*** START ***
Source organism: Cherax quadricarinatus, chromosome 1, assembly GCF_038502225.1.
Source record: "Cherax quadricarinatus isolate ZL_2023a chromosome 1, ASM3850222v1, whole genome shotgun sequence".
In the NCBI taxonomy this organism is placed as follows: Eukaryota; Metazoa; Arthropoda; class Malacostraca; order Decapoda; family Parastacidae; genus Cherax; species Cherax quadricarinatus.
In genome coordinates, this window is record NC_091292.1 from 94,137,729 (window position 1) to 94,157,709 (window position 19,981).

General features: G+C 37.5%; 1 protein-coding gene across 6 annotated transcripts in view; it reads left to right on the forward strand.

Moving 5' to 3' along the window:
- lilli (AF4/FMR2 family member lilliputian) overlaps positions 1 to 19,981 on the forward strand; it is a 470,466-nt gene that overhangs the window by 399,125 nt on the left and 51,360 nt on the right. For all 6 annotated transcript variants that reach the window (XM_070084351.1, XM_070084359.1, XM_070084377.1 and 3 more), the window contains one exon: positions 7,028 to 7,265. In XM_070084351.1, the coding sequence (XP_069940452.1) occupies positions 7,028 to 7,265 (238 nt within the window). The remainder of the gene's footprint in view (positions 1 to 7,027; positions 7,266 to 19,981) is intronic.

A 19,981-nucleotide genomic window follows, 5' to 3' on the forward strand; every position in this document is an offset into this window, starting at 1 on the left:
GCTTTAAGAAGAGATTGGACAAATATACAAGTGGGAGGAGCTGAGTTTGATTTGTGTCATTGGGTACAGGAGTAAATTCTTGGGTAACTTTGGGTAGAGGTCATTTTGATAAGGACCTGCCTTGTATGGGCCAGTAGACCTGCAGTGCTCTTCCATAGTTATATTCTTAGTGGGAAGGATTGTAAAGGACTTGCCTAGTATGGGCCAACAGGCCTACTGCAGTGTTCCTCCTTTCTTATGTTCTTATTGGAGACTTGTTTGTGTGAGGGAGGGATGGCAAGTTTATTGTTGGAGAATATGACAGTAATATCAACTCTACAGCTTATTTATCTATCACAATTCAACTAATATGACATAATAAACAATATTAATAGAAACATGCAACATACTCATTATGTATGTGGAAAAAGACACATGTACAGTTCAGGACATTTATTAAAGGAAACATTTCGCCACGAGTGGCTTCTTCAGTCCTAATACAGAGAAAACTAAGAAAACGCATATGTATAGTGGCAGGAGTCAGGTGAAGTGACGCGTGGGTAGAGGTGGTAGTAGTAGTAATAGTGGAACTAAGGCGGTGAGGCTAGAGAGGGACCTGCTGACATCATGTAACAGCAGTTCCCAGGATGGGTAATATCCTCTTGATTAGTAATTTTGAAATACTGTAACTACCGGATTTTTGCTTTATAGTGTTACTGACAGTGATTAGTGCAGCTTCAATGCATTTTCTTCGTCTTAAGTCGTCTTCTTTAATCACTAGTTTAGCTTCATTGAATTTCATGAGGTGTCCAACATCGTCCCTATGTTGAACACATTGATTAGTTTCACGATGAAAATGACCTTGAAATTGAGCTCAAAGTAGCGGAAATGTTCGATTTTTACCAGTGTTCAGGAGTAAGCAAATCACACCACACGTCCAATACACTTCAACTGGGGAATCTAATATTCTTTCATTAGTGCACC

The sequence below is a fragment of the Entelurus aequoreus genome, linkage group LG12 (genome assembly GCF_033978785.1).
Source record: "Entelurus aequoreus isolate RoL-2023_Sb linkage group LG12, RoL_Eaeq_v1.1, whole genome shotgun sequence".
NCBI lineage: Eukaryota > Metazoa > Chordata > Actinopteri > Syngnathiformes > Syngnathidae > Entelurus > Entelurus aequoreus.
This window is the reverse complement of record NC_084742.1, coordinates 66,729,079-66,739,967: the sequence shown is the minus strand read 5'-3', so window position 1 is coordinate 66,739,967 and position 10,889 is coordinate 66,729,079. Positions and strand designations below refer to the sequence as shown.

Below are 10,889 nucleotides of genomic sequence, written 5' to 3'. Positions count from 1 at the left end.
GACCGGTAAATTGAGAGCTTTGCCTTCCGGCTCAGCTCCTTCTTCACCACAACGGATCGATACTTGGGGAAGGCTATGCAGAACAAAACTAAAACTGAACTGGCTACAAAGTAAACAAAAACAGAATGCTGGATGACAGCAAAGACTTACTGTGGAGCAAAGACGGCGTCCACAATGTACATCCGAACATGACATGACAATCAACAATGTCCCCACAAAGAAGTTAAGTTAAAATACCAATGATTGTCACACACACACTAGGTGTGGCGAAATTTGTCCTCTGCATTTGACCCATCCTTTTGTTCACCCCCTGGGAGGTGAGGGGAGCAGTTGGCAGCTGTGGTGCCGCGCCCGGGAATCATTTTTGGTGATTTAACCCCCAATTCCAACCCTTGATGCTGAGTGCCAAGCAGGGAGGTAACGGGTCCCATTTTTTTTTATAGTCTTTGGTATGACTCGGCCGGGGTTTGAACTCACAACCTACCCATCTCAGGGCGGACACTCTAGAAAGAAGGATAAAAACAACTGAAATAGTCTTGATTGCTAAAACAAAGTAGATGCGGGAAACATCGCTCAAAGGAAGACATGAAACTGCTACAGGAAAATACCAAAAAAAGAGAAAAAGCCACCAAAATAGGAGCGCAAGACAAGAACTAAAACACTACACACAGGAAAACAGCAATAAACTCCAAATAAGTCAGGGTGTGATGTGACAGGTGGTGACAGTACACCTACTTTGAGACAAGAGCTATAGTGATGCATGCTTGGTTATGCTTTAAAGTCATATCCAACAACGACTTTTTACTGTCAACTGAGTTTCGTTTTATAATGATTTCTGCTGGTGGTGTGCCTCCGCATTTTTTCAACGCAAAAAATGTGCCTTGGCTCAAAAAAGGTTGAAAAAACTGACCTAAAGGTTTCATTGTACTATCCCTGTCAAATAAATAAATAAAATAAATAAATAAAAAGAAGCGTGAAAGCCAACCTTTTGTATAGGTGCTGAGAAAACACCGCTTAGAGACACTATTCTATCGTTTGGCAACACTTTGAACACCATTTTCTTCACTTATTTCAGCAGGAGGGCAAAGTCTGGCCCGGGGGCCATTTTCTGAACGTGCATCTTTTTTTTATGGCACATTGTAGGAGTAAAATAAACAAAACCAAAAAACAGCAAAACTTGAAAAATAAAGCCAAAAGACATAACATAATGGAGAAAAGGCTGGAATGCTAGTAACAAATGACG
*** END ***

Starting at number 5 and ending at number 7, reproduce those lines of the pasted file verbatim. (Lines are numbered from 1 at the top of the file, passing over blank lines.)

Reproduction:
General features: G+C 37.5%; 1 protein-coding gene across 6 annotated transcripts in view; it reads left to right on the forward strand.

Moving 5' to 3' along the window:
- lilli (AF4/FMR2 family member lilliputian) overlaps positions 1 to 19,981 on the forward strand; it is a 470,466-nt gene that overhangs the window by 399,125 nt on the left and 51,360 nt on the right. For all 6 annotated transcript variants that reach the window (XM_070084351.1, XM_070084359.1, XM_070084377.1 and 3 more), the window contains one exon: positions 7,028 to 7,265. In XM_070084351.1, the coding sequence (XP_069940452.1) occupies positions 7,028 to 7,265 (238 nt within the window). The remainder of the gene's footprint in view (positions 1 to 7,027; positions 7,266 to 19,981) is intronic.